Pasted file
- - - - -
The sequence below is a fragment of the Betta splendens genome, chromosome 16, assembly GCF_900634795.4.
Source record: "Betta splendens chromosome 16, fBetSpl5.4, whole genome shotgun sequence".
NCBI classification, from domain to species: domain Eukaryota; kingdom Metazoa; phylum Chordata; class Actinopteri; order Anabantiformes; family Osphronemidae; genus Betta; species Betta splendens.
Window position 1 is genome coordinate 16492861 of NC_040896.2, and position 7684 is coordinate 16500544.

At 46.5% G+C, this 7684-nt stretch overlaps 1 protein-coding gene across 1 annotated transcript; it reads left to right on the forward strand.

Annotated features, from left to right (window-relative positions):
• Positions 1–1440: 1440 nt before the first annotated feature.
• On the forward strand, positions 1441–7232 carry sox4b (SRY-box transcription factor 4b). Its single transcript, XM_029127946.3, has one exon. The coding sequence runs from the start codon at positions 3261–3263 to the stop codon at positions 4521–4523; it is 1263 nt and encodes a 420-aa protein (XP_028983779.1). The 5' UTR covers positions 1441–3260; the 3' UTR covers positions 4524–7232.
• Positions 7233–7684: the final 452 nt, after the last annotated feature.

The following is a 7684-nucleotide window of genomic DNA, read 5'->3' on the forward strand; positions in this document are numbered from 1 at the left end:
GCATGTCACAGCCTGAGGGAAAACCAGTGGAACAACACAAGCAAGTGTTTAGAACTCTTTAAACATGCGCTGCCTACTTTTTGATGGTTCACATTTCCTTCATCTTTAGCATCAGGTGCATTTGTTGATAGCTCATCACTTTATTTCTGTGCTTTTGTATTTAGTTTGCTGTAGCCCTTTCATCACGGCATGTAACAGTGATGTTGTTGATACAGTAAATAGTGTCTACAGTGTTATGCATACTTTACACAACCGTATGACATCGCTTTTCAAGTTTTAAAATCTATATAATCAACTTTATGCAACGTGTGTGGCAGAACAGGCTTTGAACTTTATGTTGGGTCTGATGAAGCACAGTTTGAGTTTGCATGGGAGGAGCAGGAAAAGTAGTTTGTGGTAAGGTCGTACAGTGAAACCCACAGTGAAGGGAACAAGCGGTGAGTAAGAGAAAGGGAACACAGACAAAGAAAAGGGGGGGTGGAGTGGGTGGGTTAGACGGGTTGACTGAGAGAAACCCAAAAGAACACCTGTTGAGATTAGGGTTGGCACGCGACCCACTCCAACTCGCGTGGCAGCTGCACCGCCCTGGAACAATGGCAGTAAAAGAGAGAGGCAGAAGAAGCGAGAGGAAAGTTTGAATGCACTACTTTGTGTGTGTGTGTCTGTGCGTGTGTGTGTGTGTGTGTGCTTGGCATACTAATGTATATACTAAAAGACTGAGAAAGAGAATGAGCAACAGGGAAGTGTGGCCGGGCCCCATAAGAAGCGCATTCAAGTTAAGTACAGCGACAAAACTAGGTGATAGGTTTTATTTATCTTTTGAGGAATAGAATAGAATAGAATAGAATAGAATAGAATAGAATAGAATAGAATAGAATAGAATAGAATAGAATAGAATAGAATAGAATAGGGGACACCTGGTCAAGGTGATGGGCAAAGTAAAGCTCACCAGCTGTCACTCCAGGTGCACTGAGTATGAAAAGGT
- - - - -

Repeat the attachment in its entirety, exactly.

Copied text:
The sequence below is a fragment of the Betta splendens genome, chromosome 16, assembly GCF_900634795.4.
Source record: "Betta splendens chromosome 16, fBetSpl5.4, whole genome shotgun sequence".
NCBI classification, from domain to species: domain Eukaryota; kingdom Metazoa; phylum Chordata; class Actinopteri; order Anabantiformes; family Osphronemidae; genus Betta; species Betta splendens.
Window position 1 is genome coordinate 16492861 of NC_040896.2, and position 7684 is coordinate 16500544.

At 46.5% G+C, this 7684-nt stretch overlaps 1 protein-coding gene across 1 annotated transcript; it reads left to right on the forward strand.

Annotated features, from left to right (window-relative positions):
• Positions 1–1440: 1440 nt before the first annotated feature.
• On the forward strand, positions 1441–7232 carry sox4b (SRY-box transcription factor 4b). Its single transcript, XM_029127946.3, has one exon. The coding sequence runs from the start codon at positions 3261–3263 to the stop codon at positions 4521–4523; it is 1263 nt and encodes a 420-aa protein (XP_028983779.1). The 5' UTR covers positions 1441–3260; the 3' UTR covers positions 4524–7232.
• Positions 7233–7684: the final 452 nt, after the last annotated feature.

The following is a 7684-nucleotide window of genomic DNA, read 5'->3' on the forward strand; positions in this document are numbered from 1 at the left end:
GCATGTCACAGCCTGAGGGAAAACCAGTGGAACAACACAAGCAAGTGTTTAGAACTCTTTAAACATGCGCTGCCTACTTTTTGATGGTTCACATTTCCTTCATCTTTAGCATCAGGTGCATTTGTTGATAGCTCATCACTTTATTTCTGTGCTTTTGTATTTAGTTTGCTGTAGCCCTTTCATCACGGCATGTAACAGTGATGTTGTTGATACAGTAAATAGTGTCTACAGTGTTATGCATACTTTACACAACCGTATGACATCGCTTTTCAAGTTTTAAAATCTATATAATCAACTTTATGCAACGTGTGTGGCAGAACAGGCTTTGAACTTTATGTTGGGTCTGATGAAGCACAGTTTGAGTTTGCATGGGAGGAGCAGGAAAAGTAGTTTGTGGTAAGGTCGTACAGTGAAACCCACAGTGAAGGGAACAAGCGGTGAGTAAGAGAAAGGGAACACAGACAAAGAAAAGGGGGGGTGGAGTGGGTGGGTTAGACGGGTTGACTGAGAGAAACCCAAAAGAACACCTGTTGAGATTAGGGTTGGCACGCGACCCACTCCAACTCGCGTGGCAGCTGCACCGCCCTGGAACAATGGCAGTAAAAGAGAGAGGCAGAAGAAGCGAGAGGAAAGTTTGAATGCACTACTTTGTGTGTGTGTGTCTGTGCGTGTGTGTGTGTGTGTGTGCTTGGCATACTAATGTATATACTAAAAGACTGAGAAAGAGAATGAGCAACAGGGAAGTGTGGCCGGGCCCCATAAGAAGCGCATTCAAGTTAAGTACAGCGACAAAACTAGGTGATAGGTTTTATTTATCTTTTGAGGAATAGAATAGAATAGAATAGAATAGAATAGAATAGAATAGAATAGAATAGAATAGAATAGAATAGAATAGAATAGAATAGAATAGGGGACACCTGGTCAAGGTGATGGGCAAAGTAAAGCTCACCAGCTGTCACTCCAGGTGCACTGAGTATGAAAAGGT